Baking is pretty simple.  You need a metal drying rack, or a spare rack from your oven, a baking sheet, and an oven preheated to 400 degrees.  Lay the bacon strips out flat (don’t stretch them too much) on the rack, place the rack in the baking sheet so there’s a space underneath, and bake in the oven for about 15-20 minutes – or until GBAD (golden brown and delicious).  Keep an eye on them, though, because bacon is like any meat; its temperature range is good, good, good, great, burned.  When they’re finished, take out the pan remove the bacon and consume.  Set aside the pan for a few minutes for it to cool a bit, and then pour the bacon grease into a glass container, seal, and store.  After this week, you will realize how amazing that stuff is.

 

The other – and for me, more satisfying – way to cook bacon is to pan-fry it.  The importance with this is to remember that you have to keep the temperature constant, avoid hot-spots on your pan, and have something with enough mass to retain a lot of heat.  That means one kind of cookware:

 

 

Cast Iron.  If you don’t already have at least an 8″ cast iron skillet, buy one.  Now.  If there is a greater cooking vessel out there, I have yet to see it.  Since it’s cast from one-piece of iron, it can go on anything hot without worry of it falling apart, its density allows it to retain heat and prevent hot-spots, and seasoning them makes them virtually non-stick.  It is probably the greatest piece of cookware you will ever own.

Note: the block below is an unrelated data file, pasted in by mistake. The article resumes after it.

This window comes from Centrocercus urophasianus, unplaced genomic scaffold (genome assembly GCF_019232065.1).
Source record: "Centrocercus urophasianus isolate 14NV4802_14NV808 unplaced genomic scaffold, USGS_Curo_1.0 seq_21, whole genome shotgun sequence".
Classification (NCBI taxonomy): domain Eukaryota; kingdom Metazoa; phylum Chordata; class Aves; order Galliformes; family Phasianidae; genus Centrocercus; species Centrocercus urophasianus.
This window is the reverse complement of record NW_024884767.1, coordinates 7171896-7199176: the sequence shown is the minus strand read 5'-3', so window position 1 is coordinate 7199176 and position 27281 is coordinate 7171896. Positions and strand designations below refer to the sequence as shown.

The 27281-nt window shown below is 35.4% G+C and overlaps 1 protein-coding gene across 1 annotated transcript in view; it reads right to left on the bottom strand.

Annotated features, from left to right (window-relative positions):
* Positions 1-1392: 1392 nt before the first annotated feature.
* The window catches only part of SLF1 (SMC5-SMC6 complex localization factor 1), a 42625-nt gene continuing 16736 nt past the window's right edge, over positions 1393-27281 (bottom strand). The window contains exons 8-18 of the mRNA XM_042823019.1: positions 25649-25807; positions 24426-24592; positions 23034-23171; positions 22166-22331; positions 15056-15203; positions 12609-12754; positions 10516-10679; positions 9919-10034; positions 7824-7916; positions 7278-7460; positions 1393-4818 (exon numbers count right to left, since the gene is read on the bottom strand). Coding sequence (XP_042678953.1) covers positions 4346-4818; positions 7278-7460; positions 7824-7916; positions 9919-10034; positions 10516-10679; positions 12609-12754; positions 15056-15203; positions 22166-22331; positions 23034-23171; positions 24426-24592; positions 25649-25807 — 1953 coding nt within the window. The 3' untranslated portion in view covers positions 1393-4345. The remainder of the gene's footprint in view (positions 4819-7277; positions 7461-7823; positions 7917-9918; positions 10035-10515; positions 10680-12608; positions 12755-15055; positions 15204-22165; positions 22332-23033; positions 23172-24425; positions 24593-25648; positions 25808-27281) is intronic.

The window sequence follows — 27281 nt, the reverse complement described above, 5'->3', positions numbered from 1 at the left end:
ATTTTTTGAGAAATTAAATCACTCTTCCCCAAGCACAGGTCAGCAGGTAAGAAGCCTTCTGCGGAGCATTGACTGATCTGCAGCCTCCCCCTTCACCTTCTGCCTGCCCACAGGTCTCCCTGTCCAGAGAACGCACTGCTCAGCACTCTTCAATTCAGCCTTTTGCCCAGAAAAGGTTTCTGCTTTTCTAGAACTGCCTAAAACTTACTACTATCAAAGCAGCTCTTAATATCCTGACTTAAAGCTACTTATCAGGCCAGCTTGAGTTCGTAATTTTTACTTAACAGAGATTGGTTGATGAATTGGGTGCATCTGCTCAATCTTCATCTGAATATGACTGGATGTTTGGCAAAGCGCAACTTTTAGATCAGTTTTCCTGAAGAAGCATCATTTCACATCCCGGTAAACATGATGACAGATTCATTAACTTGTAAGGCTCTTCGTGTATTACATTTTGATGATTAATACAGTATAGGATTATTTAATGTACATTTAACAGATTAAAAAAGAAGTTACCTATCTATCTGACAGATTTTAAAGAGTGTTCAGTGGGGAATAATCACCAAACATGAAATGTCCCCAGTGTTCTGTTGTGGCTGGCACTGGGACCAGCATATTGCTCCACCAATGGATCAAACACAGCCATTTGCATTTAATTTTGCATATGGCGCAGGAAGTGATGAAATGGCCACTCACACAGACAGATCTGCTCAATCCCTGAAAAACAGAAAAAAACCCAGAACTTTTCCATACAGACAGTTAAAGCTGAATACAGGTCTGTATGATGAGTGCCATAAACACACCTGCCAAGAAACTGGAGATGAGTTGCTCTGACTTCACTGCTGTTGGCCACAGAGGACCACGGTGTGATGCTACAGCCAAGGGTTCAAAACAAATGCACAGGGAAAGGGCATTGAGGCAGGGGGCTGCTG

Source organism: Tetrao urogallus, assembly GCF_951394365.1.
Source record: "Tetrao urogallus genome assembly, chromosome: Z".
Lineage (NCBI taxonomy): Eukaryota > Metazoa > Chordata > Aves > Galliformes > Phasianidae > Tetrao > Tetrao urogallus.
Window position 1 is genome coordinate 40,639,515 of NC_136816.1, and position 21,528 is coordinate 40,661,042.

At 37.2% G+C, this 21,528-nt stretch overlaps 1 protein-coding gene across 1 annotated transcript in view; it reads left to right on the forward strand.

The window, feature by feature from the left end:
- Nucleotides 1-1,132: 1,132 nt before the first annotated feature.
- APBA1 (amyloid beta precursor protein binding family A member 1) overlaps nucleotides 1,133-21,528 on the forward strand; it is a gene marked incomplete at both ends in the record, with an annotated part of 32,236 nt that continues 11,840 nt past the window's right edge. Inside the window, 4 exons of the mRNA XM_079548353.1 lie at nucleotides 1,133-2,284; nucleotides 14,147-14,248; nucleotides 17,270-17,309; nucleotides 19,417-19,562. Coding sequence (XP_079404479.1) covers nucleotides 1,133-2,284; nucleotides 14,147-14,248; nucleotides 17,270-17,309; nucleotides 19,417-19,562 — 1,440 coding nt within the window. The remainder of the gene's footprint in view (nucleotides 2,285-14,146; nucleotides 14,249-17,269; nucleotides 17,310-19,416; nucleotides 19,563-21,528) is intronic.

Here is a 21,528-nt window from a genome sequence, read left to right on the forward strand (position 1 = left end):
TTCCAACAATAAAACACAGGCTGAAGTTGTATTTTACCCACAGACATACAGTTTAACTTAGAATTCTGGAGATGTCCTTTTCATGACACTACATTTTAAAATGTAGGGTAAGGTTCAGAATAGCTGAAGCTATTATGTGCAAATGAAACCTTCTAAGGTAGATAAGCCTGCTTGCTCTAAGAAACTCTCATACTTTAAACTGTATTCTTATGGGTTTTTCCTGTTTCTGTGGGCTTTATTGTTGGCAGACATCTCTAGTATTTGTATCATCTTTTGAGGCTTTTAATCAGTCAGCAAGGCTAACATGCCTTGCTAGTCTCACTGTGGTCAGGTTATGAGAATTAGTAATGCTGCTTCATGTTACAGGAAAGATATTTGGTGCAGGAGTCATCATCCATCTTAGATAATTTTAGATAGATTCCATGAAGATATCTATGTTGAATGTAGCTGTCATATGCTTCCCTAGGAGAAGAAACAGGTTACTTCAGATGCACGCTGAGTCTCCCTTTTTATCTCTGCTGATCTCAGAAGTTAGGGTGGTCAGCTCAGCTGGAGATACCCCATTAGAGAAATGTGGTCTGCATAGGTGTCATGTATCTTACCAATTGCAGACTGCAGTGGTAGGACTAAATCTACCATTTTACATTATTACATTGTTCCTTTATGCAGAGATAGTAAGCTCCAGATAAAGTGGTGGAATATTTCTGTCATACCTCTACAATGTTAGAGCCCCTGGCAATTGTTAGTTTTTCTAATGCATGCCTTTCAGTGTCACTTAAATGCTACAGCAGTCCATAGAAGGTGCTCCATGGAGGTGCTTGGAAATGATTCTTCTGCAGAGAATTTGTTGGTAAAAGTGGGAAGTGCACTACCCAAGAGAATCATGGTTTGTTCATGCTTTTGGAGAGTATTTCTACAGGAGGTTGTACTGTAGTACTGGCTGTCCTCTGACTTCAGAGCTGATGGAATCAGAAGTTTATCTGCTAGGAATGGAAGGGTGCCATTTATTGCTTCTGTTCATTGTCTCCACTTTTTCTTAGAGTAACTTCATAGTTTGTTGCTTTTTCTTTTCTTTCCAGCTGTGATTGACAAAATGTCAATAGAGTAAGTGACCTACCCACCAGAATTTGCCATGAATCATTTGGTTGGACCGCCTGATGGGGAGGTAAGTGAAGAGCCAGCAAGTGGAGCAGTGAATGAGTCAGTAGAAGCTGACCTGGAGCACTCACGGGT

Put the skillet on medium heat and leave it for about 10 minutes to warm up.  There are a few tests for figuring out if the temperature is correct, some involve water, some the back of your hand, but since bacon comes in so many different cuts, styles (low-sodium is mine), and depending on whether it sits out on the counter or comes straight from the fridge…I’d just wait until you think it’s hot enough.  10 minutes is a good yardstick.  Once that sucker is rocket-hot, throw on the bacon.

 

Now would be a good time to remind yourself of a few things.  Water’s boiling point is much lower than the temperature of that pan will be.  Basic physics also teaches that if you have two things with different temperature, the higher one will transfer energy to the lower one at a predictable rate – the greater the distance between the temperature, the greater the transfer.  Basically, this adds up to one thing:  Splatter.  Once any kind of water (which you may be surprised makes up a goodly amount of a pig) hits that pan, it’s going to turn instantly to vapor.  That’s going to throw hot bacon grease everywhere.  So to get around this, you need a splatter guard:

 

 

They’re like 5 bucks at Target.  Throw this on top of the pan with the bacon, and now you won’t have to worry about cleaning bacon oil over every horizontal surface in your kitchen.  Cook the bacon until its GBAD, save the drippings, and enjoy your breakfast.

 

So that was Day One of Bacon Week.  Sure, cooking bacon can be messy, and I’m reasonably sure it’s not as healthy as apples, but there’s nothing better than sleepily meandering into your kitchen, whipping out your cooking utensils, and hearing that satisfying crackling as the first slice hits the pan.

 

Tomorrow will bring ‘Tuesday: Carbonara’

 

See ya then.